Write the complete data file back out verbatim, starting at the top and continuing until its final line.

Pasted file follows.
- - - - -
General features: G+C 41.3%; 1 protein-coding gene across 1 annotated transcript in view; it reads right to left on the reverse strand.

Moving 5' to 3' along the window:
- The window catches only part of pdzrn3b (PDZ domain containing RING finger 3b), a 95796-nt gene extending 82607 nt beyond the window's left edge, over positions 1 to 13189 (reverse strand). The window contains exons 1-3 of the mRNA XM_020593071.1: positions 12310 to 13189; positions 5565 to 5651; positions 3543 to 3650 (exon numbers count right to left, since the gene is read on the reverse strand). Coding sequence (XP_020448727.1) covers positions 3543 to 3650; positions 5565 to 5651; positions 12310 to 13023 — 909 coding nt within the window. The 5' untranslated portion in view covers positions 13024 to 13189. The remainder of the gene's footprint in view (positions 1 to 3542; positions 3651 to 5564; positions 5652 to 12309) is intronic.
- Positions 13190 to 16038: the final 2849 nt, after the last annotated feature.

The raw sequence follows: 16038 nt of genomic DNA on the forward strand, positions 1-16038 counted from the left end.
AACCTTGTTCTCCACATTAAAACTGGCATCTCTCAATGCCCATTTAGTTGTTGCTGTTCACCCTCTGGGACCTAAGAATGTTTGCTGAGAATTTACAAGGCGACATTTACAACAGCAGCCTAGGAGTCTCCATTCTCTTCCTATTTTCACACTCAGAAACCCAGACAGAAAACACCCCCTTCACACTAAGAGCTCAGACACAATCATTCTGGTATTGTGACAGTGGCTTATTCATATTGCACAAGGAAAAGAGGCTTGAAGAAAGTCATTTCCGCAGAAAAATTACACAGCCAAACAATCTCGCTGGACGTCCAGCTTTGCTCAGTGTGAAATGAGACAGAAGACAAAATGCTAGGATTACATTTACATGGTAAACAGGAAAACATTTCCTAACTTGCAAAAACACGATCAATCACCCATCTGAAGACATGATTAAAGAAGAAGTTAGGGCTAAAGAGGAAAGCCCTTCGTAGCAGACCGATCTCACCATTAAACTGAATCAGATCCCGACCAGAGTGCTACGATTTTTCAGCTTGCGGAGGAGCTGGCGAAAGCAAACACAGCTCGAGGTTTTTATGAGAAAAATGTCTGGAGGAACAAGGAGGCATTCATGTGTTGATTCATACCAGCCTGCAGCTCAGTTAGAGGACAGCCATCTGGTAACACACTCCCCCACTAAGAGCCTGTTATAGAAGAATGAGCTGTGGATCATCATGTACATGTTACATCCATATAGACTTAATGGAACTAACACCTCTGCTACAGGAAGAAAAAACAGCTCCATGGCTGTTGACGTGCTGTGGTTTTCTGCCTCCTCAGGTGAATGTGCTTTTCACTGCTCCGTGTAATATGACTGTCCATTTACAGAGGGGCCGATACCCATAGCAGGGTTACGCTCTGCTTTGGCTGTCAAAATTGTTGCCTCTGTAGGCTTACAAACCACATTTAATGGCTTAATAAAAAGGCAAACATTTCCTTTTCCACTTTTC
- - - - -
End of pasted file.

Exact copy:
General features: G+C 41.3%; 1 protein-coding gene across 1 annotated transcript in view; it reads right to left on the reverse strand.

Moving 5' to 3' along the window:
- The window catches only part of pdzrn3b (PDZ domain containing RING finger 3b), a 95796-nt gene extending 82607 nt beyond the window's left edge, over positions 1 to 13189 (reverse strand). The window contains exons 1-3 of the mRNA XM_020593071.1: positions 12310 to 13189; positions 5565 to 5651; positions 3543 to 3650 (exon numbers count right to left, since the gene is read on the reverse strand). Coding sequence (XP_020448727.1) covers positions 3543 to 3650; positions 5565 to 5651; positions 12310 to 13023 — 909 coding nt within the window. The 5' untranslated portion in view covers positions 13024 to 13189. The remainder of the gene's footprint in view (positions 1 to 3542; positions 3651 to 5564; positions 5652 to 12309) is intronic.
- Positions 13190 to 16038: the final 2849 nt, after the last annotated feature.

The raw sequence follows: 16038 nt of genomic DNA on the forward strand, positions 1-16038 counted from the left end.
AACCTTGTTCTCCACATTAAAACTGGCATCTCTCAATGCCCATTTAGTTGTTGCTGTTCACCCTCTGGGACCTAAGAATGTTTGCTGAGAATTTACAAGGCGACATTTACAACAGCAGCCTAGGAGTCTCCATTCTCTTCCTATTTTCACACTCAGAAACCCAGACAGAAAACACCCCCTTCACACTAAGAGCTCAGACACAATCATTCTGGTATTGTGACAGTGGCTTATTCATATTGCACAAGGAAAAGAGGCTTGAAGAAAGTCATTTCCGCAGAAAAATTACACAGCCAAACAATCTCGCTGGACGTCCAGCTTTGCTCAGTGTGAAATGAGACAGAAGACAAAATGCTAGGATTACATTTACATGGTAAACAGGAAAACATTTCCTAACTTGCAAAAACACGATCAATCACCCATCTGAAGACATGATTAAAGAAGAAGTTAGGGCTAAAGAGGAAAGCCCTTCGTAGCAGACCGATCTCACCATTAAACTGAATCAGATCCCGACCAGAGTGCTACGATTTTTCAGCTTGCGGAGGAGCTGGCGAAAGCAAACACAGCTCGAGGTTTTTATGAGAAAAATGTCTGGAGGAACAAGGAGGCATTCATGTGTTGATTCATACCAGCCTGCAGCTCAGTTAGAGGACAGCCATCTGGTAACACACTCCCCCACTAAGAGCCTGTTATAGAAGAATGAGCTGTGGATCATCATGTACATGTTACATCCATATAGACTTAATGGAACTAACACCTCTGCTACAGGAAGAAAAAACAGCTCCATGGCTGTTGACGTGCTGTGGTTTTCTGCCTCCTCAGGTGAATGTGCTTTTCACTGCTCCGTGTAATATGACTGTCCATTTACAGAGGGGCCGATACCCATAGCAGGGTTACGCTCTGCTTTGGCTGTCAAAATTGTTGCCTCTGTAGGCTTACAAACCACATTTAATGGCTTAATAAAAAGGCAAACATTTCCTTTTCCACTTTTC